When the victory convoy finally arrives, the noise is deafening. While the squad occupy the front bus, the rest seem packed with club officials and travelling digatories. Each of them is greeted with rapturous applause, as well as the appreciative bleating of air horns and the fluttering of massed flags.
Then, once the convoy has passed, all is a mad rush. A river of blue streams through the middle of the city, as fans make their way to the next viewing point. With more than 240,000 people in town, the march through the streets is something of a spectacle. It feels like fans are making a pilgrimage, all to catch a glimpse of their heroes holding the Premier League trophy aloft.
As I'm swept up in the eddies and currents of the crowd, I bump into a man wearing a customised Leicester waistcoat and shorts. Chatting to Dangerous Dave – as he insists I call him – the feeling that the title win has brought the city together is palpable. He tells me: "You've only got to look around to see what this means to us. We're united nations, all together. Stuff like this unites people, doesn't it?
"I never expected this. I thought we'd probably finish mid-table, maybe win a cup, and that would be it. I'm ecstatic, I'm over the moon. In fact, I'm more than over the moon – I'm in orbit!"
Fans begin to mass by Leicester station, where the champions' bus is due to pass by any minute. As it crawls back into view, the adulation begins once more. The Premier League trophy glints in the afternoon sunlight, while the players – as exhorted by their manager – wave to the close-packed throng.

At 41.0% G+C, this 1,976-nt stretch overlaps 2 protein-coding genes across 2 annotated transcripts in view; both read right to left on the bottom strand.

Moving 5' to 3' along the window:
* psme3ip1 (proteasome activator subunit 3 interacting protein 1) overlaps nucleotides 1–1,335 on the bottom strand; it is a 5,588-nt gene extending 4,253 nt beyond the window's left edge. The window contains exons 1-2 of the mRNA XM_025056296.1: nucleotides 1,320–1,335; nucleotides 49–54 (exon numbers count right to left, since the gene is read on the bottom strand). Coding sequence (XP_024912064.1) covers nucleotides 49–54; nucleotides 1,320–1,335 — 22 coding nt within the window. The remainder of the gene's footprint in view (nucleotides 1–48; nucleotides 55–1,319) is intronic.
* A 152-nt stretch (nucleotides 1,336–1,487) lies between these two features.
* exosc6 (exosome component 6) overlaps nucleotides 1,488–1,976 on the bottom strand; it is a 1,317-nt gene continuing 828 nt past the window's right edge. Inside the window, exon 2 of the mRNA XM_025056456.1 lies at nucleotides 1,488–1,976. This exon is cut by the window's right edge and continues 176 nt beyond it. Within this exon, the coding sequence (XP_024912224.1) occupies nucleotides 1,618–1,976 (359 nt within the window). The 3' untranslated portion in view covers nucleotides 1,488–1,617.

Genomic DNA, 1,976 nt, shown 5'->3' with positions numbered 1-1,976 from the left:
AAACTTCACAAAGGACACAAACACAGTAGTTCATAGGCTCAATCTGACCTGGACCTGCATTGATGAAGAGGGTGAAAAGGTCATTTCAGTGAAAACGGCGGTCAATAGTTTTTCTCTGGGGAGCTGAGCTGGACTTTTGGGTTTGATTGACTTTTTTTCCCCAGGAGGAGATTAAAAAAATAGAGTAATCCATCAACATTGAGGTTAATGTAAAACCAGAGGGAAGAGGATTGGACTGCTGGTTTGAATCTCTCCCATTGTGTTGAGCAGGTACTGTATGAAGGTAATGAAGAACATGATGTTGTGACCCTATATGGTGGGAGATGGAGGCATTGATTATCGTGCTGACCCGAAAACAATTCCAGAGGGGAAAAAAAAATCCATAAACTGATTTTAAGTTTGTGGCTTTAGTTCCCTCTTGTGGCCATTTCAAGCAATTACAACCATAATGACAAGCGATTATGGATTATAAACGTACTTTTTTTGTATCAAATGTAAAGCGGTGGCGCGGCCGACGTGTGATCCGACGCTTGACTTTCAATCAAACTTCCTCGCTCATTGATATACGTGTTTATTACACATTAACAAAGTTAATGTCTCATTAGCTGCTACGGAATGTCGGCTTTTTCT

As the convoy continues up London Road, local shopkeepers come out to celebrate on the streets. I speak to Alum, owner of the Salt Indian restaurant, about what the title win could mean for his business. He tells me: "Hopefully our town should get a lot busier in the future. It's good for local businesses in every possible way to be honest.
"Everyone's happy, and I hope Leicester gets noticed all around the world. Even Tom Hanks knows about us, he'd never have known about Leicester without this," he says, laughing.
The parade is now nearing its final destination, the massive open fields of Victoria Park in the south-east of the city. With evening coming on fast, fans bask in the last of the light. Some have a kickabout, some drink tinnies, many wait with rapt attention in front of the massive stage erected for the squad. When they do finally emerge, there are fireworks and explosions of confetti, while the noise of the crowd is louder than ever before.
As people prepare to continue the party long into the night and vendors desperately try to sell the last of their merch, I chat to Jeremy, a lifelong Leicester fan who's travelled up from Cambridge. He reminds me of just how incredible the club's story is. "I've been one of the fortunate ones, I grew up watching Steve Walsh, Gerry Taggart and Steve Claridge," he says. "Then there was our decline, then Pearson came in and brought a bit of hope and stability.
"Still, we would never have dreamed this would happen. I can't quite believe that it has."